Definitely worth the $25 new from Amazon, and the other new/used deals on Amazon are a true steal. When you do get the game, don't forget to download the free extra challenge missions/leaderboard add-on from the Xbox marketplace.
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6 of 6 people found the following review helpful
on August 4, 2010
At first I was taken aback by the cheap price. However, I took the risk since it was so cheap of a game and I have some faith in SE. First of all, the videos in the game are shockingly pretty and are very well done! The music was also awesome! It was a mix of techno with very action packed scenes with crazy stunt dog fighting.

The story was well written (as expected of SE) with a killer ending that's really worth the time invested to watch. The game has replay value so you can unlock the best weapons in the game and easily get all the achievements (24/24). The laser surfboard weapon was a personal favorite of mine until I found out that there is even more FREE content available for people with X-Box live accounts. Go into game marketplace and download the free expansion! The bonus stages are very tough, but if you manage to win even one of them you are rewarded with killer new weapons to play with at anytime you choose.

The only let down with this game are the controls are a pain in the neck to get used to, but they do work. The best part is that you can totally customize the entire controller to be as specific as you want it to be. I turned the controls into something you'd see in the game H.A.W.X. then I had an instant winner of a game with no fuss over controls.

Give this game a try, you won't be disappointed for your money's worth. It (in my opinion) is currently the best deal for an X-Box 360 game on Amazon.
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5 of 5 people found the following review helpful
on January 14, 2008
This is an excellent game, for several reasons:

1) The story. Unlike other space plots, there are no aliens here. Just human against human. I personally like the idea that we have enough evil in us to cause us each other grief forever, without the need for an alien race. Plus, you gotta love the over the top anime-esque characters. Also, the "overpowering central government" vs. "freedom-seeking rebel alliance" paradigm is always entertaining, even more so in today's world.

2) The gameplay. It just works. After learning the controls, you can dive in and start fighting right away. But for those who are really into it, there is alot of depth to the gameplay mechanics, such as sliding, gliding, using weapons layouts properly, using special attacks, etc. You could spend alot of time playing over and over again trying to improve your mission grade and using more advanced techniques.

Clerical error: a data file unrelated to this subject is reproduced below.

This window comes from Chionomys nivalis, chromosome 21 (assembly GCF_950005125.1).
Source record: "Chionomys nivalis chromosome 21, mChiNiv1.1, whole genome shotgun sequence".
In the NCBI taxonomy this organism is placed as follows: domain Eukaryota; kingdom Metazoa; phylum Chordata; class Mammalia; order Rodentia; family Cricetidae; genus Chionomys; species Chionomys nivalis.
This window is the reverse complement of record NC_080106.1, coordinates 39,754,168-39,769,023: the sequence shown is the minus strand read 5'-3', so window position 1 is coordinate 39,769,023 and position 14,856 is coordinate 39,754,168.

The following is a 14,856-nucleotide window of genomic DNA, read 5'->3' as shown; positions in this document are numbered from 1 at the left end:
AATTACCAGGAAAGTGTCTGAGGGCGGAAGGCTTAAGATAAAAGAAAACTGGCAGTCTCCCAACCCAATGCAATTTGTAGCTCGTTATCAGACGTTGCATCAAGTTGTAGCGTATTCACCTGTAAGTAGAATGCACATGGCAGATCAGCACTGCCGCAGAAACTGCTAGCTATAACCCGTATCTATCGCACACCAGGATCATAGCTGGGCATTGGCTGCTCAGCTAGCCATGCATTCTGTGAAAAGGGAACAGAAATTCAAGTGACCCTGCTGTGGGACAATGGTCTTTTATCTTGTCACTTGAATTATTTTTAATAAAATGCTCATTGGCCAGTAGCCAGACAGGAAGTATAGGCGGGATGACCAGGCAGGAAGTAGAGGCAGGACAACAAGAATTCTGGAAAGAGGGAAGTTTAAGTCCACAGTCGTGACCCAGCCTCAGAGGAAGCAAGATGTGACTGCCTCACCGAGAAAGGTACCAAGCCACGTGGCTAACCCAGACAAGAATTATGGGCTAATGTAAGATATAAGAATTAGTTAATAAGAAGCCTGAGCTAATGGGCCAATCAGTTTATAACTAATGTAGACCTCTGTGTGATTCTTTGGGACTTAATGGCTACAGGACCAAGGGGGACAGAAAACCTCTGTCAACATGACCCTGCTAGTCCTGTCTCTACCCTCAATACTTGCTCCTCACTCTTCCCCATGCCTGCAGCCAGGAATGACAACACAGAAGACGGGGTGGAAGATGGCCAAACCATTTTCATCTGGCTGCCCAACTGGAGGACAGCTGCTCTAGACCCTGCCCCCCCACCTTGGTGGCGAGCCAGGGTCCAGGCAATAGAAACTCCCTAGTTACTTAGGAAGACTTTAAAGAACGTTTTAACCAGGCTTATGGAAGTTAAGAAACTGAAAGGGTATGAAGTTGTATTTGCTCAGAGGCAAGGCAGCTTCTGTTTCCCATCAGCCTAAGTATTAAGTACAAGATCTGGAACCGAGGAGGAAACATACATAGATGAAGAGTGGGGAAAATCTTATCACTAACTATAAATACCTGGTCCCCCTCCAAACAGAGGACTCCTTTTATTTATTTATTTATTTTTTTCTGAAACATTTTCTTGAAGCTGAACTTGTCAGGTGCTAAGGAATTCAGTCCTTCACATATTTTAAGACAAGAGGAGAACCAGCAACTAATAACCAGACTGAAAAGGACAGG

3) Fun factor. The game is just fun to play, period. There's that intangible fun factor that some games have and others don't, which Project Sylpheed indeed has. It makes you want to keep coming back for more.

4) Awesome spaceships. One thing I loved about the old Silpheed for Sega CD was the ship design was so cool. Especially at the time as a teenage boy when I was into spaceships and jets. I find the same feeling comes back to me when playing this game. I love going to the hanger view and just looking at the Delta Saber. So if you are, or were as a kid, into cool spaceships, you'll like the spaceship designs in this game, both yours, as well as all the big battleships and cruisers.

Overall this is an excellent game, one of the funnest 360 games I've played in a while.
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4 of 4 people found the following review helpful
on August 26, 2007
I also don't understand why this game has gone by without much attention. It's really fun and the graphics are amazing. About the controls you can always customize so that's not a big issue. When I play the game I recall the dog fighting scenes in space from the Robotech Macross Saga Series. Stunning!
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2 of 2 people found the following review helpful
on November 24, 2012
I wasn't expecting too much on this one, given not many games approach sci-fi space combat in a realistic manner.

I was extremely surprised that this game exceeded my expectations in every particular. More to the point, this is about the first space combat game that uses principles of naval warfare in realistic fashion - a surprise and delight all the same.

The story has been covered in other reviews - I'll skip on that for now, except saying that it would have been nice for the story to be longer. Coming from an older 360 game, no big deal; this was one of the first releases, and the dev team probably didn't have a lot of time to flesh it out.

The combat is the major selling point. Your fighter, in typical super prototype fashion, can carry a rather massive arsenal and enough ammo to put a serious dent in an entire enemy fleet. This is, surprisingly enough, a very good thing - you will need that much ammo, and you will need to RTB for reloads and repairs frequently enough. Trust me on that if nothing else. You will have over 300 warships to slag in the course of a single run through on a game, and if you scrap half of those, you are doing good.